Of course this guidebook does not claim the task is easy or risk-free. It is crammed with tales of individual bravery and reckless heroism: soldiers defying their commanders both in combat situations and inside military stockades, where only their fearless defiance and solidarity from outside the walls could change the power equation. The temper of the times was also a key factor: the massive civilian anti-war movement and the raging rebellions in Black ghettoes in cities across the country combined to inspire defiance and reckless courage in troops who had already become “fed up” from their horrifying combat experience in Vietnam.
The heroism of the leaders and organizers of the American Servicemen’s Union (ASU) was forged by their determination to stop the horrors of war and racism that defined the time. The story of how ASU founder Andy Stapp decided consciously to enter the Army to foment anti-war rebellion remains as inspiring today as it was then. His courage and brilliance won him the confidence of his fellow GIs and the determined hatred of the Brass. It also won the support of revolutionaries in Workers World Party, who helped him forge the ASU and mobilize the political and legal talent to overcome the military “justice” system that tried to put him and his followers away forever.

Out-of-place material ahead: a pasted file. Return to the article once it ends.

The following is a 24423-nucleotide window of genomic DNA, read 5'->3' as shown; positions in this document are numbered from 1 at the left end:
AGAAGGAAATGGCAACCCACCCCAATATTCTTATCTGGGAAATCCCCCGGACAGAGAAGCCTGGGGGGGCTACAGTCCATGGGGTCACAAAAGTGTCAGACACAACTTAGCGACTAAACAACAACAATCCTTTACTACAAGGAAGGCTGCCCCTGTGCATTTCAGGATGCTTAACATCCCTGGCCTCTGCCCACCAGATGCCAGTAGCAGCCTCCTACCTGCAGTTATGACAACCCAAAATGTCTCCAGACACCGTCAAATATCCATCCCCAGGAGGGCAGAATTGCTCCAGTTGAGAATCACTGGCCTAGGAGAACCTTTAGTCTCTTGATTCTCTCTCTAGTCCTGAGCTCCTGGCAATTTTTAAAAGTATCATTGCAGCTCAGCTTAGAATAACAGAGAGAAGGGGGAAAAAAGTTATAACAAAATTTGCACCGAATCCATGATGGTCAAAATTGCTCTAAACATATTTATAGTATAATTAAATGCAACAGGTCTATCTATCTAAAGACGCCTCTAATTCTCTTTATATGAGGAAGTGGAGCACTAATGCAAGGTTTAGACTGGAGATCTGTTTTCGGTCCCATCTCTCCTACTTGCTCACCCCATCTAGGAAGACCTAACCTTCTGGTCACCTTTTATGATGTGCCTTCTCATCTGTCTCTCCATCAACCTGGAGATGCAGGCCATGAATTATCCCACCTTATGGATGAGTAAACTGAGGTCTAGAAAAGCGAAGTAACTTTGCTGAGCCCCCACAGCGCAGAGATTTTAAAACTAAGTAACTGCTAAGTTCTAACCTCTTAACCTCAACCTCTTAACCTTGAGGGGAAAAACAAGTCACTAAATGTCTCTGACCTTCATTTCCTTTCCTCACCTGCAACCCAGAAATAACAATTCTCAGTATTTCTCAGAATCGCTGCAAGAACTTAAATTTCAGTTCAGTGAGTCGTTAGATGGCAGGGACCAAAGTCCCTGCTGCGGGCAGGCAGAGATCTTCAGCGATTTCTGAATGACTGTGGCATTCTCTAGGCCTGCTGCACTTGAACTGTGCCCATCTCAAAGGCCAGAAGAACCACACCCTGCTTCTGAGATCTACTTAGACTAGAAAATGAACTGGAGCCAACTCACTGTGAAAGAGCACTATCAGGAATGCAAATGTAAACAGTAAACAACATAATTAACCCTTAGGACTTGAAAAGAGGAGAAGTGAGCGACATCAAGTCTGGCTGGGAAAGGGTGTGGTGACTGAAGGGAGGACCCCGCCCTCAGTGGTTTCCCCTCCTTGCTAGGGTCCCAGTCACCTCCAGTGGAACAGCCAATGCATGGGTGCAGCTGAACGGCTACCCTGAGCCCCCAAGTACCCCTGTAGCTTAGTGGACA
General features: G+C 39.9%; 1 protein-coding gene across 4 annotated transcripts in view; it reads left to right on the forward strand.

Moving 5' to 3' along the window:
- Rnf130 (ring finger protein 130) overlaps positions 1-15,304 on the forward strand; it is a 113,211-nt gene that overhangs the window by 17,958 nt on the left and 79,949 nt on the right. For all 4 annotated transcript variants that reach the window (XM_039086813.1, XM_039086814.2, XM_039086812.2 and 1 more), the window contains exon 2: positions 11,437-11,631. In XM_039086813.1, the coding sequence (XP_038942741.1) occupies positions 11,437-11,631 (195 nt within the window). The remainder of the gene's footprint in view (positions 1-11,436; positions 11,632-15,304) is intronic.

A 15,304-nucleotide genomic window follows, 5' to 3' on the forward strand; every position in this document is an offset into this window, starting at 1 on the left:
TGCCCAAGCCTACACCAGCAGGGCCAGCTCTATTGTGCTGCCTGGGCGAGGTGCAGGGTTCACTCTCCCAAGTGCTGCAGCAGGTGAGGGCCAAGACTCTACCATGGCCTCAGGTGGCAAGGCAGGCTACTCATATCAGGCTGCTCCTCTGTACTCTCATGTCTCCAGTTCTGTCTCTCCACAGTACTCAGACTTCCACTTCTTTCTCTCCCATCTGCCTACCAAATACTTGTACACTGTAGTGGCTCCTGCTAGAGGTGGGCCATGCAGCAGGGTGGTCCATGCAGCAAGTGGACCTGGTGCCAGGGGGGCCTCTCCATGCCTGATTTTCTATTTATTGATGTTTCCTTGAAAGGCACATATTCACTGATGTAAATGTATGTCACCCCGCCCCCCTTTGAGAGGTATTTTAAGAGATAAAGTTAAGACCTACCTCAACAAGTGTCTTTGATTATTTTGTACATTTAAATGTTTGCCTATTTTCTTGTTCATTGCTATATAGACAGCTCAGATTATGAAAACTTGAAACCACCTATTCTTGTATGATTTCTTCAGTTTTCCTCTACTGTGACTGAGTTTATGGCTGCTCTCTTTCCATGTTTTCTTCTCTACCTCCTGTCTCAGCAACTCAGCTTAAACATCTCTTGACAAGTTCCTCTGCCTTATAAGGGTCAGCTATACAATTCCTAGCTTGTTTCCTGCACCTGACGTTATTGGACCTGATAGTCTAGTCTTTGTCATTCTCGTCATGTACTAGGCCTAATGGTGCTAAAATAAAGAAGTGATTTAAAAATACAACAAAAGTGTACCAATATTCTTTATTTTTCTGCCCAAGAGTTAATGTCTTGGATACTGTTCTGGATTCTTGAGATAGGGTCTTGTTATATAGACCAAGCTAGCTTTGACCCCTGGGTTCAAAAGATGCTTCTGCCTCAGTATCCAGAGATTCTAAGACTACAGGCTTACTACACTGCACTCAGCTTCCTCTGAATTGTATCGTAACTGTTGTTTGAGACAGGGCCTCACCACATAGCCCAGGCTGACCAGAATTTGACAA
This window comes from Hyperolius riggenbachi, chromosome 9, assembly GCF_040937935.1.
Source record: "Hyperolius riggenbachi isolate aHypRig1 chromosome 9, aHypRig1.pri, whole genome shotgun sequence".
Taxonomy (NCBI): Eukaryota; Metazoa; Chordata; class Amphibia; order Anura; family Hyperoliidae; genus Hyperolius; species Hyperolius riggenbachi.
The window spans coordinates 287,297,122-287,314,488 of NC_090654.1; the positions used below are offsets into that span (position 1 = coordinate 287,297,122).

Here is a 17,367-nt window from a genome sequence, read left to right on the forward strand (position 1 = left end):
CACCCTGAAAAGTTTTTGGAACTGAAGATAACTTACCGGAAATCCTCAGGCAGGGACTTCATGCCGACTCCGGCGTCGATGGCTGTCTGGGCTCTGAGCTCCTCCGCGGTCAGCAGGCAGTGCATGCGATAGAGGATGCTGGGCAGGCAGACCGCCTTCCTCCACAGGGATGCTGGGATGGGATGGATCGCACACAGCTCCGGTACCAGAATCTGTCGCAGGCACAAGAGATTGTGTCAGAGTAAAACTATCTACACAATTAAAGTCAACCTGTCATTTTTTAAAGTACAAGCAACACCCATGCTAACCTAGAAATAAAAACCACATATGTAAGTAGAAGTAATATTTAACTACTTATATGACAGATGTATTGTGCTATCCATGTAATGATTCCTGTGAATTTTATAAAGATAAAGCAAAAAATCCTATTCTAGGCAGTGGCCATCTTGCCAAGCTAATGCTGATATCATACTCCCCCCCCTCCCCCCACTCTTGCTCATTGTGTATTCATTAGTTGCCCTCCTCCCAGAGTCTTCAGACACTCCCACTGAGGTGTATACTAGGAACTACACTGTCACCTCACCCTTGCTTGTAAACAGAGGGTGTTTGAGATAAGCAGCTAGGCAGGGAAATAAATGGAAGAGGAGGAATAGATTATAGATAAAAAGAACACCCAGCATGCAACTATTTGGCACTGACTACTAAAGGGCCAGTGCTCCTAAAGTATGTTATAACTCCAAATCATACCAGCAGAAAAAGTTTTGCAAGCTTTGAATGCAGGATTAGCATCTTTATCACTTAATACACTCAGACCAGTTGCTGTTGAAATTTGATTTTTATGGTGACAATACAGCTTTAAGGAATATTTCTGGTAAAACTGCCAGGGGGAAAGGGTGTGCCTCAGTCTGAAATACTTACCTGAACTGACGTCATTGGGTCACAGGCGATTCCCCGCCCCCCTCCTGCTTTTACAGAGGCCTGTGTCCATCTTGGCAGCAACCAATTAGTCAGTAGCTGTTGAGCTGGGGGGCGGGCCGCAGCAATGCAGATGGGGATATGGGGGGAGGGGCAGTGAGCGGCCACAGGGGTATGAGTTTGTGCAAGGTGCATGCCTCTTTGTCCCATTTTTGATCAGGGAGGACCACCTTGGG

Much of the story involves battles to get rebellious soldiers out of prison or prevent them from being locked away. Some of it seems miraculous, especially in hindsight – like the 38 soldiers in the Fort Dix, NJ, stockade who successfully avoided long prison sentences after a rebellion that left the stockade in flames. Or the Fort Hood 43 – Black GIs who refused to be deployed for anti-riot duty at the Chicago Democratic Convention in 1968, mere months after the assassination of the Reverend Dr. Martin Luther King had sparked massive rebellions in Black ghettoes across the country. The miraculous character of the people’s movement of that time made the difference. For example, the GI coffee houses that sprang up near military bases became key centers of support and collaboration for the ASU.
The miracle of civilian-GI and Black-white solidarity shows in the sanctuary struggle in Honolulu in August 1969. The Church of the Crossroads there had made a commitment of sanctuary for GIs who refused to be part of the war machine. When a few GIs accepted the offer, ASU organizers joined the effort as it mushroomed with dozens more GIs coming in, bursting the seams of the Crossroads church but winning support from other nearby churches.